We live in an age of data overload. Being constantly inundated with information is causing our brains to reach saturation point. Most people are spending several hours each day consuming various types of media. It’s a constant consumption of information which leads to a loaded mind and lower attention spans. Information overload causes cognitive overload, a condition that is caused by our brain trying to consume and process too much data, leading to low mental energy and stress. All this means that, if we want to get someone’s attention, we have no choice but to be brief.

Here are some tips to support you in staying on point next time you are preparing to speak or present:

  1. Prepare – If you ever find yourself rambling while you are presenting, or going off tangent, or perhaps providing far too much detail, most likely you have not prepared well enough. Have a clear message in your mind by thinking ahead of the essentials that you want your audience to know, think about or act on. An effective way to prepare is to create a mind map, which is a visible outline on paper to help organize your ideas. Assemble your thoughts well in advance and ensure that they key ideas are crystal clear in your mind. A key aspect in your preparation is to brainstorm first and then edit ruthlessly. All that extra fluff needs to go.  
  1. Be mindful of over-explaining – A number of presenters fall in the habit of giving too much information about a certain subject which is either repetitive or unnecessary. When the audience senses that you are over-explaining they will disengage from you, so ensure that you trim down the less essential information. While it’s crucial to explain your ideas, you can be a more concise speaker by making sure you only give explanations when it’s completely necessary for your audience to understand you.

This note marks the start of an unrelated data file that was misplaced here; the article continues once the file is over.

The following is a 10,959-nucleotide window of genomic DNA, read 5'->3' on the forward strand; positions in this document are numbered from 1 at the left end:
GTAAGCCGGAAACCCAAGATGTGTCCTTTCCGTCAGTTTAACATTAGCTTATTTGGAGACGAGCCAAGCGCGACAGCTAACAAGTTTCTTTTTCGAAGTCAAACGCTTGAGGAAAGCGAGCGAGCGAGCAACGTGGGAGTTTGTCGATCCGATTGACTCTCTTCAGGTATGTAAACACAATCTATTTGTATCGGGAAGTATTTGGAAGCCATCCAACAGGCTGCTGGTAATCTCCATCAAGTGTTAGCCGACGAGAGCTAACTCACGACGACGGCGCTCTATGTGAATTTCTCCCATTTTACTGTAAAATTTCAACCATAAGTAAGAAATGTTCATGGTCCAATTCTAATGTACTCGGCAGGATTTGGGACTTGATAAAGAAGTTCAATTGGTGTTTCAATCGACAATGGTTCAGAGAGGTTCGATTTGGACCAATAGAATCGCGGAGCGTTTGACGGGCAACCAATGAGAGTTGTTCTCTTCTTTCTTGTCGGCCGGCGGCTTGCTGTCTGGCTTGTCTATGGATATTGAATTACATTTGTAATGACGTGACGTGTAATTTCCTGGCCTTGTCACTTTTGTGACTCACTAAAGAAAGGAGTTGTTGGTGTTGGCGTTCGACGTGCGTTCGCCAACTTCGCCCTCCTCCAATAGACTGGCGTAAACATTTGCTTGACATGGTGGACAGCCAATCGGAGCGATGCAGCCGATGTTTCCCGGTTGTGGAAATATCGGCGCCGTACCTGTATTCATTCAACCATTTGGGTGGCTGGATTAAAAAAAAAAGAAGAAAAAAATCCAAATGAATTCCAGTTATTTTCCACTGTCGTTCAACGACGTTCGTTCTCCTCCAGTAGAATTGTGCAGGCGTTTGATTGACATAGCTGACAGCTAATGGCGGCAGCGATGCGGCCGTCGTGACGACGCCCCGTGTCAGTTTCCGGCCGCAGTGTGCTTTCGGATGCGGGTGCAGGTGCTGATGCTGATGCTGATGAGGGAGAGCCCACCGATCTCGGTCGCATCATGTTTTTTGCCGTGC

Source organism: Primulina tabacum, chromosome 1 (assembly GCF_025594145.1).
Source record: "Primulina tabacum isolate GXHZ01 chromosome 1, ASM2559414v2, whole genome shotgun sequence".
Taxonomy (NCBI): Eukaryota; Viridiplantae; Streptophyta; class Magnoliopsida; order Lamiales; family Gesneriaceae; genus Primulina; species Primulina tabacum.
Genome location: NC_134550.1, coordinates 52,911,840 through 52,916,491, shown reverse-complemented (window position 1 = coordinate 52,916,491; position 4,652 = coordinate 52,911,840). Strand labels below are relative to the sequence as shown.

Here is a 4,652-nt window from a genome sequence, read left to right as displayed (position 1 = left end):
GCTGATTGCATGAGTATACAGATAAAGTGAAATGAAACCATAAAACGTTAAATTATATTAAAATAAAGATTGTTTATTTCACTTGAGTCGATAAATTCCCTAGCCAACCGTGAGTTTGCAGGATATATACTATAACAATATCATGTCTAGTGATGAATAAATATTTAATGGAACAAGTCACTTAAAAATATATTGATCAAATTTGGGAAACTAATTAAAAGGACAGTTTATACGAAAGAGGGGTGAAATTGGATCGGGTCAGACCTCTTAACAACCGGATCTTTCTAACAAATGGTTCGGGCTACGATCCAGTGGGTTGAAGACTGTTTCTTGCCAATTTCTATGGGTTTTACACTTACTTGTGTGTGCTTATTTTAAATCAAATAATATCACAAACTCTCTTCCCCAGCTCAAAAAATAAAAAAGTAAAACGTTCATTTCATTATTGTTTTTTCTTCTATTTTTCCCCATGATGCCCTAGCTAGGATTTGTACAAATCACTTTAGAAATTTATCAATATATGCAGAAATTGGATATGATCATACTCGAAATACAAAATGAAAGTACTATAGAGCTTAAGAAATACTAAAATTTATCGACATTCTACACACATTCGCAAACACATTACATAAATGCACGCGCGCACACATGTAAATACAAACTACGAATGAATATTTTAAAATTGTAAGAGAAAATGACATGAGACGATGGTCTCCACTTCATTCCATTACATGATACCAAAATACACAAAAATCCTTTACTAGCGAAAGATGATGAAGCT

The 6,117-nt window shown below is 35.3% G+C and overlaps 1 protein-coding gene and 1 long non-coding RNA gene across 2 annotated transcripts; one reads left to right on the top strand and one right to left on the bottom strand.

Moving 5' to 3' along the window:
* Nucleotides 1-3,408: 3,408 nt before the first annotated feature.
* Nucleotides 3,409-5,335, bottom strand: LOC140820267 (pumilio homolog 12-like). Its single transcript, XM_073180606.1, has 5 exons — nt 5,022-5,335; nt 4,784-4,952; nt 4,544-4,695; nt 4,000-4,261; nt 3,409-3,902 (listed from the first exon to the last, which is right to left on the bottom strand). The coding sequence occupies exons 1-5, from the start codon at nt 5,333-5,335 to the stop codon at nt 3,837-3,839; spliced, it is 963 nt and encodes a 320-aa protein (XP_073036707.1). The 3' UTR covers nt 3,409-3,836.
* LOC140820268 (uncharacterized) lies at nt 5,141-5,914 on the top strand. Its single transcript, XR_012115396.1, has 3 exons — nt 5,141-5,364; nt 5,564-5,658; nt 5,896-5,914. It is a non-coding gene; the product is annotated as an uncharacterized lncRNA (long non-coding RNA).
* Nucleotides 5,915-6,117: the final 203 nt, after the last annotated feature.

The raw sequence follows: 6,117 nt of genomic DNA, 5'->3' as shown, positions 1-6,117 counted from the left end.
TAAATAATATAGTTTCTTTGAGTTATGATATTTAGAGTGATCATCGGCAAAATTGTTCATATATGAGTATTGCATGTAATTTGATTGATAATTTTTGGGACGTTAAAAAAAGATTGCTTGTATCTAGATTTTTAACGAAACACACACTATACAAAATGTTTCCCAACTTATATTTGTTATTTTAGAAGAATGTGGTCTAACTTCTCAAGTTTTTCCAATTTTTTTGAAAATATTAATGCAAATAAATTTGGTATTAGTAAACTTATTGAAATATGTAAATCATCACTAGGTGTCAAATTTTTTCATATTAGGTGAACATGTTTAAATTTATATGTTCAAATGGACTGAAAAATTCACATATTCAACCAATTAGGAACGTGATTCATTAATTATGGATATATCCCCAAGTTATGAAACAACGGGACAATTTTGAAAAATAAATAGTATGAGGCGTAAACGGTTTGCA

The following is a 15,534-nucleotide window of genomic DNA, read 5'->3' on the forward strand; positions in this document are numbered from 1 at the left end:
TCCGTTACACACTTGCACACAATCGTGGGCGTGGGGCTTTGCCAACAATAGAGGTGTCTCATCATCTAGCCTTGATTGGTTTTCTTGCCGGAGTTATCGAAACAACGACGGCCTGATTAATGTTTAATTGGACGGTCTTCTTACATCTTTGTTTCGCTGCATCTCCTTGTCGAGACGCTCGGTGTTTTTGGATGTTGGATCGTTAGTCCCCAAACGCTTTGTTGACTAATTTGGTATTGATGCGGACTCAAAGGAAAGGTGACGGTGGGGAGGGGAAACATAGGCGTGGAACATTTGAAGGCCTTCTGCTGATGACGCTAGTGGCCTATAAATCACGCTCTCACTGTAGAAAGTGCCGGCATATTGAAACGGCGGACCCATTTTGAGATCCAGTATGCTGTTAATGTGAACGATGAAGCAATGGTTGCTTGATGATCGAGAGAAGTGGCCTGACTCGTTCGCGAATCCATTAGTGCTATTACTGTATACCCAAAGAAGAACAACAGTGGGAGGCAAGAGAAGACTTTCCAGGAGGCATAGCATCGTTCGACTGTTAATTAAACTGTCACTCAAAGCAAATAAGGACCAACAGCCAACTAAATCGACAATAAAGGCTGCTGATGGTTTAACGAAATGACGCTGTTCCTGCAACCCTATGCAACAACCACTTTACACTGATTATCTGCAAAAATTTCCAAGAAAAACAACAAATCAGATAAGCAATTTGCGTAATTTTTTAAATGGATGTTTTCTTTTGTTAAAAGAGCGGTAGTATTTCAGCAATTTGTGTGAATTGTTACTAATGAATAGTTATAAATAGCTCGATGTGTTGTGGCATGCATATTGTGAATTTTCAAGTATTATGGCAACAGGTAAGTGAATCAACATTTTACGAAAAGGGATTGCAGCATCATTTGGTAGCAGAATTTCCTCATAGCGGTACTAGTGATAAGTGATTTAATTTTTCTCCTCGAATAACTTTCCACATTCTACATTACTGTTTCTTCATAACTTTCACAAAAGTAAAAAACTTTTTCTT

1. Rule of Three – Provide a limited number of points, yet be sure each one supports the key message. Avoid having long lists or a whole series of bullets which can bore out an audience. Instead, seek to group your ideas in threes as this will make your presentation content more coherent and more memorable both for you as a speaker and for your audience. Once you identify the three most important points, seek to illustrate each one with an example, a story or a brief explanation. Practice articulating these points one by one while ensuring that you stick to the main message.

Keep in mind that the more you say the less your audience will hear, so make sure that every single word and phrase adds meaning. Continuously ask yourself whether the content you have prepared reinforces the main message of your speech or presentation – if it doesn’t, then remove it. The wrong way to condense your presentation is to include all the things that you think you need to say, and simply cut them all back to make them a lot shorter. When you rush through multiple topics in summary form they don’t land with any force. You know the full background and context to what you are saying, and so the insights you offer may seem profound to you, however for the audience it can come across as dry or superficial. It’s a simple equation: Overstuffed equals under-explained. To say something interesting you have to take the time to do at least two things: show why it matters and flesh out each point with real examples, stories or facts.

Speaking concisely increases the chances of your audience retaining the information you provide. While benefitting your audience, speaking concisely benefits you too. When you speak concisely you convey a professional tone that can show respect for your colleagues and their time. Nevertheless, do not compromise brevity for clarity. Remember that being concise requires a fine balancing act with being clear enough.


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